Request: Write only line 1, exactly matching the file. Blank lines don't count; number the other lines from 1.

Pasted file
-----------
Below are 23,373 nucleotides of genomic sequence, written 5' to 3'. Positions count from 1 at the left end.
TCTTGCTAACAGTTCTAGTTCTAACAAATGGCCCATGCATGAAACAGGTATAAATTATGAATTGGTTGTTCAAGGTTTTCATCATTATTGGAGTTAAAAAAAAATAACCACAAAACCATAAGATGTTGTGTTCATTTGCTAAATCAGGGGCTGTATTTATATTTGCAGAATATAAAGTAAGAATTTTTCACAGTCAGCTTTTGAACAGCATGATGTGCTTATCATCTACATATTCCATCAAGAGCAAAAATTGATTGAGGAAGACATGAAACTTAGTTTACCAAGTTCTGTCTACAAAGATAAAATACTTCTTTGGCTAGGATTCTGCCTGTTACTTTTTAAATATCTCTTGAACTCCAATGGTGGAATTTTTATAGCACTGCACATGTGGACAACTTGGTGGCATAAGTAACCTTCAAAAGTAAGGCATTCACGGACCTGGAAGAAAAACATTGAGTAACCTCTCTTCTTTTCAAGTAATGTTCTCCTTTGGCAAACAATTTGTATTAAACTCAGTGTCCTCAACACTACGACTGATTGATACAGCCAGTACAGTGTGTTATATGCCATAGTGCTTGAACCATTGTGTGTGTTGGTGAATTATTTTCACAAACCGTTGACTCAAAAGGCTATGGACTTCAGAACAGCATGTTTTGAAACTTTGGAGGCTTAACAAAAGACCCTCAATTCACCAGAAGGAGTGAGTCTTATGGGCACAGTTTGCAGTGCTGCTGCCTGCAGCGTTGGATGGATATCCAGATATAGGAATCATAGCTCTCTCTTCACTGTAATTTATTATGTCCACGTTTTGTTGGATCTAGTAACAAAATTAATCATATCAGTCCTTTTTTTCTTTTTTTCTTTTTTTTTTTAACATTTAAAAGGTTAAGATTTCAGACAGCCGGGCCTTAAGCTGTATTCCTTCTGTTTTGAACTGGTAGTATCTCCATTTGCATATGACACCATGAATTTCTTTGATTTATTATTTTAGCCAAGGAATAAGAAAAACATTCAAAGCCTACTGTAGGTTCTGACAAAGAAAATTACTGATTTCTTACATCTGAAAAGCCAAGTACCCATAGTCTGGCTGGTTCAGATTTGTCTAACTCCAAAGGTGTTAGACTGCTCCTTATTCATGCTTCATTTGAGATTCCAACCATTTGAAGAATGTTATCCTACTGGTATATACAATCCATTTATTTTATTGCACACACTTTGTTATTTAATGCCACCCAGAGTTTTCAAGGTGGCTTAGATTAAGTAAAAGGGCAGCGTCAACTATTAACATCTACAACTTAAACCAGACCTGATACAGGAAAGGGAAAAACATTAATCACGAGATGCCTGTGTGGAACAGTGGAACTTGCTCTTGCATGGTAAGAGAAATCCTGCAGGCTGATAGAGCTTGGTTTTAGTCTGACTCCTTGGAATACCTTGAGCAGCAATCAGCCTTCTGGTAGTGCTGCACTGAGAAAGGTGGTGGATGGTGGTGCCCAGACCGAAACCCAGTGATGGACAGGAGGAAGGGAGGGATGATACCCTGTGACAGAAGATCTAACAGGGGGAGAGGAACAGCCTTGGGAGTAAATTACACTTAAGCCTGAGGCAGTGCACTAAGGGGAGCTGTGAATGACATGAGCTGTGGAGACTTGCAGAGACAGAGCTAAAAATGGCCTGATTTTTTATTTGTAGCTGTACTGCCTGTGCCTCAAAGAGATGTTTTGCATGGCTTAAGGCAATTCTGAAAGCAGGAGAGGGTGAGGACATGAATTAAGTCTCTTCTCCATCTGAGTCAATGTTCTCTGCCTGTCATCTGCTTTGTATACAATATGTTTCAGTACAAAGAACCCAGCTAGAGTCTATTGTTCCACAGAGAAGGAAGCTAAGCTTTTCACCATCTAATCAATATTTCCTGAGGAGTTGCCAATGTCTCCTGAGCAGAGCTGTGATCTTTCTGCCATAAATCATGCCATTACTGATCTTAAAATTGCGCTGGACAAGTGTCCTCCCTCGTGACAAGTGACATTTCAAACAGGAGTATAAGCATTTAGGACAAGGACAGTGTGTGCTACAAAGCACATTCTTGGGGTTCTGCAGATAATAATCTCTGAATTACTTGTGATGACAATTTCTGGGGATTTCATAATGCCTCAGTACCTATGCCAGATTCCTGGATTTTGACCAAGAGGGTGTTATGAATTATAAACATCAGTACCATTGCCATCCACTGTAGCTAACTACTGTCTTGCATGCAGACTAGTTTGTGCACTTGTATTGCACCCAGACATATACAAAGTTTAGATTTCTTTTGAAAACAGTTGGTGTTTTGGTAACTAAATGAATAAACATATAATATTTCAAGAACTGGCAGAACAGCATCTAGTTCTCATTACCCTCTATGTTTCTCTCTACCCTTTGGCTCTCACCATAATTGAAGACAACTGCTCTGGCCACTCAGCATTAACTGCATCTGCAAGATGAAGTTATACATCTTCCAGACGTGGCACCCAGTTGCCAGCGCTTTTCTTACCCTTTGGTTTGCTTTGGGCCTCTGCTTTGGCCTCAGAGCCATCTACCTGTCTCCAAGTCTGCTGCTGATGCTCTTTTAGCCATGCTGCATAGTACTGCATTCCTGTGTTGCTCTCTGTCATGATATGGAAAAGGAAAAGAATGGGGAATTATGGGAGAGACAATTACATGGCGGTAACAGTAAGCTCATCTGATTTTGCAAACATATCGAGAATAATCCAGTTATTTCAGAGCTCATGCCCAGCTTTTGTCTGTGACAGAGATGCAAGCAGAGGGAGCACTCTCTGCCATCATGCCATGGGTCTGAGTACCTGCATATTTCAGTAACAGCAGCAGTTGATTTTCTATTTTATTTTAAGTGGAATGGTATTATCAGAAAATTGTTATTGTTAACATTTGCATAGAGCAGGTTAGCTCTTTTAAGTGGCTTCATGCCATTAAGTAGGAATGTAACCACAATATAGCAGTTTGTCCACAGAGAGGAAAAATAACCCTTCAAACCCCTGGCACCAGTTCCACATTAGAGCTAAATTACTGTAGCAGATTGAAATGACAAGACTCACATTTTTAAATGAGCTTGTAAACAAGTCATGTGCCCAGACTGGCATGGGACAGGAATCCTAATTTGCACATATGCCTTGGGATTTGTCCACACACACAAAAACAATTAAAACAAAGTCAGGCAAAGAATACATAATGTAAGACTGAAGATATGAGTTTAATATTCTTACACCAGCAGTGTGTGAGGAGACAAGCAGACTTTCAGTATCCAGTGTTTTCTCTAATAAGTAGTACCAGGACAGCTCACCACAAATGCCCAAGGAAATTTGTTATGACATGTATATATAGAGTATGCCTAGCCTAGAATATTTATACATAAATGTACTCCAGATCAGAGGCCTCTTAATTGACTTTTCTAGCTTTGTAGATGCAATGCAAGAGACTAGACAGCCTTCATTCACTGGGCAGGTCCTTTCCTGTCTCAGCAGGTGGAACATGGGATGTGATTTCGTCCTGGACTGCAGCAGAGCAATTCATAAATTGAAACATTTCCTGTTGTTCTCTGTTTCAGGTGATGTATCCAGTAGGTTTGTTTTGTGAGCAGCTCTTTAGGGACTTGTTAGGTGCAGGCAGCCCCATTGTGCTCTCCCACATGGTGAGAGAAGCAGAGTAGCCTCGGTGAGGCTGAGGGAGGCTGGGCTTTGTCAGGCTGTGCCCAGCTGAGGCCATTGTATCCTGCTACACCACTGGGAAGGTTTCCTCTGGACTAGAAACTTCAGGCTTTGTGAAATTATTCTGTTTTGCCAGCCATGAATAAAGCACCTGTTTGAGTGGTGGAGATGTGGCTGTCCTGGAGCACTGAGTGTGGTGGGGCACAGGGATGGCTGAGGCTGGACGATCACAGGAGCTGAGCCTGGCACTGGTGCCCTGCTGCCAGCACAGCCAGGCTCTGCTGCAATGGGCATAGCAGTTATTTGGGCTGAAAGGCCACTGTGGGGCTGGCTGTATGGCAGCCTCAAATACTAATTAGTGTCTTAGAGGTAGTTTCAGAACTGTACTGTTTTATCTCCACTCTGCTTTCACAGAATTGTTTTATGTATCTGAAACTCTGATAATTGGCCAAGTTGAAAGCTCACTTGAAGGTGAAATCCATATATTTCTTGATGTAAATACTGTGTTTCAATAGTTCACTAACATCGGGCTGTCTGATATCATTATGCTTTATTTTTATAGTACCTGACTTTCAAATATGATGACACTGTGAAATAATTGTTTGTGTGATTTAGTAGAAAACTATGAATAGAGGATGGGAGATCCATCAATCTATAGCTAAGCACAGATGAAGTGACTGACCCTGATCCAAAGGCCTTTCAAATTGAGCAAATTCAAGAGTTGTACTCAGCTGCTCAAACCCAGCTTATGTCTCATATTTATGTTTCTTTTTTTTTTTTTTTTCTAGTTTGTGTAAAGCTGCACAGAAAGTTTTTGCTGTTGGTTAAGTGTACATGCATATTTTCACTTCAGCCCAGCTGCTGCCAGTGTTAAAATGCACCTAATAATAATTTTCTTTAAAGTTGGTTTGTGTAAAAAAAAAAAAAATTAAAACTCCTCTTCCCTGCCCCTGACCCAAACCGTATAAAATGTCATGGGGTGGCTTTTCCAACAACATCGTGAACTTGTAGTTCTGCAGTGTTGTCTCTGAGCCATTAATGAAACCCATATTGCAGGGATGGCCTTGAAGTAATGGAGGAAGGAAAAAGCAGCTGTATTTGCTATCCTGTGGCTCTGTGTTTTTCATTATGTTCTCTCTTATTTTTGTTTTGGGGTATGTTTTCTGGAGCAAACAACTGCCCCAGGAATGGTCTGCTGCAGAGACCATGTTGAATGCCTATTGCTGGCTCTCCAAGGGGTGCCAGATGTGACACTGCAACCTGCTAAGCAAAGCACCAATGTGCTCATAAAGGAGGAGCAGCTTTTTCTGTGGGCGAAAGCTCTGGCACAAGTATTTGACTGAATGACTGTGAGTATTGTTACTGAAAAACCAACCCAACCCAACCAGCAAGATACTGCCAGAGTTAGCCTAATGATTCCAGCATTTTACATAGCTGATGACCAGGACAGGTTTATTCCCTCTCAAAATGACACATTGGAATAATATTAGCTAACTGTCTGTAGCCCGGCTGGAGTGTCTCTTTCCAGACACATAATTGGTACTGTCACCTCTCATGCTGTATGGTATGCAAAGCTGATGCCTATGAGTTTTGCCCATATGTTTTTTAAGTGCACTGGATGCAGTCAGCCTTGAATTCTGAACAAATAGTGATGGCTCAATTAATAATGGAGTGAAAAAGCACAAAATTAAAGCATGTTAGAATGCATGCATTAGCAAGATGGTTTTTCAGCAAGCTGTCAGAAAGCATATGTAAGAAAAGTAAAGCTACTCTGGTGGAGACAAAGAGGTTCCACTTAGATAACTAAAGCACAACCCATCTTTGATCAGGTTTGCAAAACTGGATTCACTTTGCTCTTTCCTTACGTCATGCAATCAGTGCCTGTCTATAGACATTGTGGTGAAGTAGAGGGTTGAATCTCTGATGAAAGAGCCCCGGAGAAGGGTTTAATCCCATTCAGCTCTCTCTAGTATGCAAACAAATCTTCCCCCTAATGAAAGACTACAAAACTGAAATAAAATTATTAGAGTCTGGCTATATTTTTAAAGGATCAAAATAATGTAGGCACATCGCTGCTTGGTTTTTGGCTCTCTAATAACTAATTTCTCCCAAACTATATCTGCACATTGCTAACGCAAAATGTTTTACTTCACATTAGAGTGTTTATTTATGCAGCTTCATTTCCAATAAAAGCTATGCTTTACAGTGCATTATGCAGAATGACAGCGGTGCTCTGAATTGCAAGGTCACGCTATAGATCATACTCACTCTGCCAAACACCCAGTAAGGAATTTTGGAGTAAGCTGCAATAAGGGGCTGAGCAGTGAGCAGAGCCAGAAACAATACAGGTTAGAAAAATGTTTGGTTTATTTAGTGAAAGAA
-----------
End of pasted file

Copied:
Below are 23,373 nucleotides of genomic sequence, written 5' to 3'. Positions count from 1 at the left end.